The bipartisan infrastructure law’s more-than-$600 billion allocation to transportation investments presents both risks and opportunities to climate progress. Funding that could go to new and bigger highways and generate more driving could instead be “flexed” or reallocated to support transit, biking, walking, and even electric vehicle charging infrastructure. Advocates in California are pushing for the Governor and Legislature to do that to the maximum extent possible. If fully leveraged, this could unlock more than $45 billion nationally in additional funding for bike, walk, and transit projects over the remaining lifetime of the infrastructure law—but doing so would require every state to take individual action. Over the past few decades Congress has steadily increased states’ flexibility to use formula dollars to support transit, biking, and walking projects, even adding zero-emissions vehicle charging infrastructure as an eligible expense through the bipartisan infrastructure law.
In California, many legislators and relevant staffers were unfamiliar with the option to reallocate flexible highway funding to public transit and had questions about how to implement it in the budget process. With this in mind, Senator Wiener and his staff worked with state and Bay Area transportation staff to connect key California decision-makers with federal agency staff who could provide clarity. When the Federal Transit and Federal Highway Administrations issued conflicting guidance, staff from the Metropolitan Transportation Commission assisted Senator Wiener’s office to successfully resolve the conflict and secure the final word from FHWA, which confirmed that it was appropriate and legal to “flex” or reallocate funds from the National Highway Performance Program into a transit ‘preventative maintenance’ account.*
While status quo politics prevailed in California this year and this transfer was not ultimately made, the legislature education and clear guidance will pay dividends in California and beyond in the coming years. This process surfaced an important, albeit technical, mechanism that allows states to leverage ‘highway’ funding to alleviate transit operations funding shortfalls.
More work underway to close the remaining funding gap
California leaders’ commitment to transit will continue to be tested in the coming months and years, at all levels of government. In the ongoing State legislative session, SB 532 was considered before ultimately being withdrawn. SB 532 would have temporarily raised tolls on state-owned bridges in the Bay Area (except the Golden Gate Bridge, which has its own separate tolling authority) to generate nearly $1 billion in transit funding over as many as five years. This would have helped address the transit operations funding gap, preventing major service cuts that would disproportionately impact low-income, transit-dependent riders and increase vehicle miles traveled—at least until a long-term regional or other revenue source can be identified and secured.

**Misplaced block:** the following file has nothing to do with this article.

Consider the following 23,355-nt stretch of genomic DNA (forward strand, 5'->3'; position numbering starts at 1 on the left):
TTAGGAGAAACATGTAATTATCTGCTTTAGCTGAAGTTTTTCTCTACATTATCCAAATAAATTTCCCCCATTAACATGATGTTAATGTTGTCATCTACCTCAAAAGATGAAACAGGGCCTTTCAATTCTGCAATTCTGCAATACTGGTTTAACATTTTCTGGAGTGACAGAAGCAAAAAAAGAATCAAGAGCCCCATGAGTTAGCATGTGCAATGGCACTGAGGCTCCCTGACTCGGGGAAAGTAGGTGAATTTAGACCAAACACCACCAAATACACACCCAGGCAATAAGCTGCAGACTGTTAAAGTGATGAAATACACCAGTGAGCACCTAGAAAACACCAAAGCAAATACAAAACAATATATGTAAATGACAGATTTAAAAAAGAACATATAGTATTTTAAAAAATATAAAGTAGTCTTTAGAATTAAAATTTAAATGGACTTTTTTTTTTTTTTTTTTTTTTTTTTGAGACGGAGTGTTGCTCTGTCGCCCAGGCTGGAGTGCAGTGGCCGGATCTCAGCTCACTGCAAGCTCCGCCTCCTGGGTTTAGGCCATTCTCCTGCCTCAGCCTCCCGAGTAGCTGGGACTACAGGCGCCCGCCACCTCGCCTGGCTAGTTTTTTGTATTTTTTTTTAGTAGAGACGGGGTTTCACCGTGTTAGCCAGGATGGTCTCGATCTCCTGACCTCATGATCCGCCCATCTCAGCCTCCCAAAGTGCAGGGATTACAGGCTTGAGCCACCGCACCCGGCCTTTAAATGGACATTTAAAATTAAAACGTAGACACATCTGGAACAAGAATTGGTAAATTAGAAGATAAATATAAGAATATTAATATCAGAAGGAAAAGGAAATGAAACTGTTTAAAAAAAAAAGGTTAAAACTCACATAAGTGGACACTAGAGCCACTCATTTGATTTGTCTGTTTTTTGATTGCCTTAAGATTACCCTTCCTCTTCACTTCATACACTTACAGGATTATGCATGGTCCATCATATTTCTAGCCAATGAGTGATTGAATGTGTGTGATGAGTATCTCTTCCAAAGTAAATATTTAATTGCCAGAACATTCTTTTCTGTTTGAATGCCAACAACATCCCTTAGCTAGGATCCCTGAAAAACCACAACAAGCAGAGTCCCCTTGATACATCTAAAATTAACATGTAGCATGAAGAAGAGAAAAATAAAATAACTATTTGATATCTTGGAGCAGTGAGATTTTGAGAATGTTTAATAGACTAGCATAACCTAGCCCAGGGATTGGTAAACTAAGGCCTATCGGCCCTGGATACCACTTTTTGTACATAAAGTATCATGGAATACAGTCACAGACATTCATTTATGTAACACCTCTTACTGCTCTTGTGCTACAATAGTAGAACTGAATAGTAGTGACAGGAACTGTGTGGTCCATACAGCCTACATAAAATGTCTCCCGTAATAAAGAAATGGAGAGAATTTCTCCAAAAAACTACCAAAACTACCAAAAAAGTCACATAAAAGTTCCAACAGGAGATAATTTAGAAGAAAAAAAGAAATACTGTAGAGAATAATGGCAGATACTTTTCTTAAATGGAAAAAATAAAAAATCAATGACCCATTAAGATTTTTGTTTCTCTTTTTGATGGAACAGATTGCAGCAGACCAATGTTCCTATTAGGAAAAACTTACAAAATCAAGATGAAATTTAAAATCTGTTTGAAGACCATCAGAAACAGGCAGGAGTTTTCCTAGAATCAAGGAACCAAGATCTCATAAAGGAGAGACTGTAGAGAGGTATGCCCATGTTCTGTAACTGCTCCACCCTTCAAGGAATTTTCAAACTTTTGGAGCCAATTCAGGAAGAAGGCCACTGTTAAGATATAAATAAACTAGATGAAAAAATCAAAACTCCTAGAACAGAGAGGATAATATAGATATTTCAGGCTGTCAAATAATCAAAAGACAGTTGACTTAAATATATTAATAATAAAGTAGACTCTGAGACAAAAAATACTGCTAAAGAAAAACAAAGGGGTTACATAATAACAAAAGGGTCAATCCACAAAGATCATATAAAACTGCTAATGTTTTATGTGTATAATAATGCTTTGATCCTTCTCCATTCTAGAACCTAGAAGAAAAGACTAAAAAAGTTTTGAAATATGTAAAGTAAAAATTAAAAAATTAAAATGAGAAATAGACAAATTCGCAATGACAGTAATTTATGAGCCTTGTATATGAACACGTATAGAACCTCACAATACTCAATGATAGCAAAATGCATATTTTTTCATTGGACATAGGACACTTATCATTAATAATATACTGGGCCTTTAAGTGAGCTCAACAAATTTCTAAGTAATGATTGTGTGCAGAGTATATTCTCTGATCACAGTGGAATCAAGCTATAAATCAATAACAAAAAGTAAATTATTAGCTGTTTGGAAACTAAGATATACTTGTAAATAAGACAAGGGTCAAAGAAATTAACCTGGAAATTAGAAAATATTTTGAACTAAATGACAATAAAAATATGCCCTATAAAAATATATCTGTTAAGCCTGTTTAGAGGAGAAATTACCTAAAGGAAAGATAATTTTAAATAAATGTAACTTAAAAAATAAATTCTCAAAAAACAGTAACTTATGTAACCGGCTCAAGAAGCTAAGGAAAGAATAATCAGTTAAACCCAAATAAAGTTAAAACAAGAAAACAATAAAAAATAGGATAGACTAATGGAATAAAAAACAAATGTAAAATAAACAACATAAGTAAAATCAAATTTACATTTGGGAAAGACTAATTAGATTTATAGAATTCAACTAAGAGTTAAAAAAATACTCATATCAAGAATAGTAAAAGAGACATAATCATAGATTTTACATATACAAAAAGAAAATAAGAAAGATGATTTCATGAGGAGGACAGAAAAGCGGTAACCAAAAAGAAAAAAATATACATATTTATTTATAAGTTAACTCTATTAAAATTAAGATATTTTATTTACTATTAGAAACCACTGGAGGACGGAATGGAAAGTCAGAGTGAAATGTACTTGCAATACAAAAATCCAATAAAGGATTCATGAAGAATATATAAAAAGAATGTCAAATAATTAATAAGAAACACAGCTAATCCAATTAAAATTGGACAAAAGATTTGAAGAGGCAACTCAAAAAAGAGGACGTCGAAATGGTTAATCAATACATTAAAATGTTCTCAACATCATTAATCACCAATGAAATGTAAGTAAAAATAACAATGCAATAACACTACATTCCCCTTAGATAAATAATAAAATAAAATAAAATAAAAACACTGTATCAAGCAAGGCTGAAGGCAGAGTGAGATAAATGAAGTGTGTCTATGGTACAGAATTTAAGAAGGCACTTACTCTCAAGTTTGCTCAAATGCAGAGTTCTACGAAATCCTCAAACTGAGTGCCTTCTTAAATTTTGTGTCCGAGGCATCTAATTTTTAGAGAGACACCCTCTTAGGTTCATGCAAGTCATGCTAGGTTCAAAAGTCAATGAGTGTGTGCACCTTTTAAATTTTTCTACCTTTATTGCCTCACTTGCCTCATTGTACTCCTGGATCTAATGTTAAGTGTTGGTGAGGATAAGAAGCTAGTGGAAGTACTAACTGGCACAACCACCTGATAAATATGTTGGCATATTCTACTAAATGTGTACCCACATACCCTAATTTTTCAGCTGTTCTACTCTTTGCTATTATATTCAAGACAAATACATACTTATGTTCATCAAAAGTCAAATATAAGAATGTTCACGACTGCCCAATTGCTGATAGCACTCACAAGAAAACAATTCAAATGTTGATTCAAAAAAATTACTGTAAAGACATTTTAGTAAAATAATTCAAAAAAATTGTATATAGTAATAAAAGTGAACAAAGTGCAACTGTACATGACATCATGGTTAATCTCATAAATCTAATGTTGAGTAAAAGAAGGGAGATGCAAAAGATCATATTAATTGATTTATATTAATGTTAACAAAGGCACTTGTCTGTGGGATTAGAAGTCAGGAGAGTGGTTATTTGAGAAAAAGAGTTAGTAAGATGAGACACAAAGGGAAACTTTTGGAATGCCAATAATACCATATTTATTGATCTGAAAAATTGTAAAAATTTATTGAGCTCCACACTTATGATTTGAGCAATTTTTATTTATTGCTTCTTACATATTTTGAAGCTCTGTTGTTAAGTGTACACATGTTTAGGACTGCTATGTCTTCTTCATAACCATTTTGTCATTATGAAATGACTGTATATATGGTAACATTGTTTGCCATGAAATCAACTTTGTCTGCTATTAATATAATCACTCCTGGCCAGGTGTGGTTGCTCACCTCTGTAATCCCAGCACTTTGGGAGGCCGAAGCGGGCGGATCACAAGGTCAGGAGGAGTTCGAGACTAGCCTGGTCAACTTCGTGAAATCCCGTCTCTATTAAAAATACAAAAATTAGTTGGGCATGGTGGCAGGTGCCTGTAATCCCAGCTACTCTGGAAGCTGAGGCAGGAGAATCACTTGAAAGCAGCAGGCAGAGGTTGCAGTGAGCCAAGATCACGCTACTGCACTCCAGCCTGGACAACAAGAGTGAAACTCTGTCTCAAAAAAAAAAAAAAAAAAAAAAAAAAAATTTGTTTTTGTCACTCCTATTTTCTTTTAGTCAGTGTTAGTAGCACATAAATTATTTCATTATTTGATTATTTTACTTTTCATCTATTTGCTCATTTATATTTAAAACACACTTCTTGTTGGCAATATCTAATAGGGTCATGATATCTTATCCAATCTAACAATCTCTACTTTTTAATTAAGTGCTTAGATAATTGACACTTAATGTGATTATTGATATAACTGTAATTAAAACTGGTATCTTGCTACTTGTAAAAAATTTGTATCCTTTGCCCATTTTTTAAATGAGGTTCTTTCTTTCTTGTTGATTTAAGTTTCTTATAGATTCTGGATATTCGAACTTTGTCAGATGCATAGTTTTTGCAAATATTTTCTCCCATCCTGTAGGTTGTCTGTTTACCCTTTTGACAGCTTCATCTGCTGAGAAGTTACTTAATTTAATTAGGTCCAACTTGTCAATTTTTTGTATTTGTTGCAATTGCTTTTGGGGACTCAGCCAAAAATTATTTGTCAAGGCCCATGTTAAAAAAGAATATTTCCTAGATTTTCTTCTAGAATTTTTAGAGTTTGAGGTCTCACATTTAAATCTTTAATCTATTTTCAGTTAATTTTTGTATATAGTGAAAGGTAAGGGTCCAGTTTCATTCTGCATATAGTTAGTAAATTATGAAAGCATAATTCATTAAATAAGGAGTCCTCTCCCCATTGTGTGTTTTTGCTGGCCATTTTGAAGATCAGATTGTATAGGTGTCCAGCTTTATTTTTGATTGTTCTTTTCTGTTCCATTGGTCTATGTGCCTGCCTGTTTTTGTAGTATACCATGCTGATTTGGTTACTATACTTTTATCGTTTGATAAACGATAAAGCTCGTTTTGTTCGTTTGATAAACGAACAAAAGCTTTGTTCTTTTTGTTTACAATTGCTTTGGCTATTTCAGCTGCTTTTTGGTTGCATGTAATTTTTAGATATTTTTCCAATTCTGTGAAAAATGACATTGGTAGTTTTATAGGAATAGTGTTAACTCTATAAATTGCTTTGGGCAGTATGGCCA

The Bay Area is not alone in carefully considering its transit funding future—civic leaders in counties and regions throughout the state are working on local transportation funding ballot measures that will allow voters to decide whether to fund local transportation investment priorities. These ballot measures will cumulatively inform hundreds of billions of dollars in public investment—so it is imperative that local leaders prioritize increased transit frequency and funding for transit operations in the spending plans they bring to voters.
We have more work to do in next year’s budget to advance the priorities that NRDC laid out in February. We also need to ramp up our accountability advocacy, to ensure the State follows through on implementing its own existing policies. Thankfully, we have strong recent successes to build on.
* Or, as an FHWA Associate Administrator wrote in a June 2023 email, for those with an interest in the nitty-gritty details:
In general, preventative maintenance eligibility is limited under title 23 to Federal-aid highways per 23 U.S.C. 116(e). Earlier we were asked if preventative maintenance for transit was eligible under title 23. Preventative maintenance for transit is not eligible under 23 U.S.C. 116(e). We were not aware of that FTA had a specific defined term for “capital project” at 49 U.S.C. 5302(4) for transit programs that includes preventative maintenance. This term is not defined under title 23. STBG provides eligibility for “transit capital projects eligible for assistance under chapter 53 of title 23 U.S.C. 133(b)(1)(C)/23 USC 142(a)(2)). Because the statutory definition of “capital project” at 49 U.S.C. 5302(4) includes preventative maintenance, FHWA can interpret preventative maintenance for transit as eligible for STBG funds, which is consistent with FTA’s longstanding interpretation.
Under 23 U.S.C. 126, States may transfer up to 50% of their apportionments to other programs. Once such funds are transferred to another program, the transferred funds assume the requirements of the program to which they are transferred. For example, a State may transfer a percentage (not to exceed 50%) of its NHPP apportionment to its STBG apportionment to add to the amount of available STBG funds. Once transferred, those funds may be obligated for any eligible STBG purpose.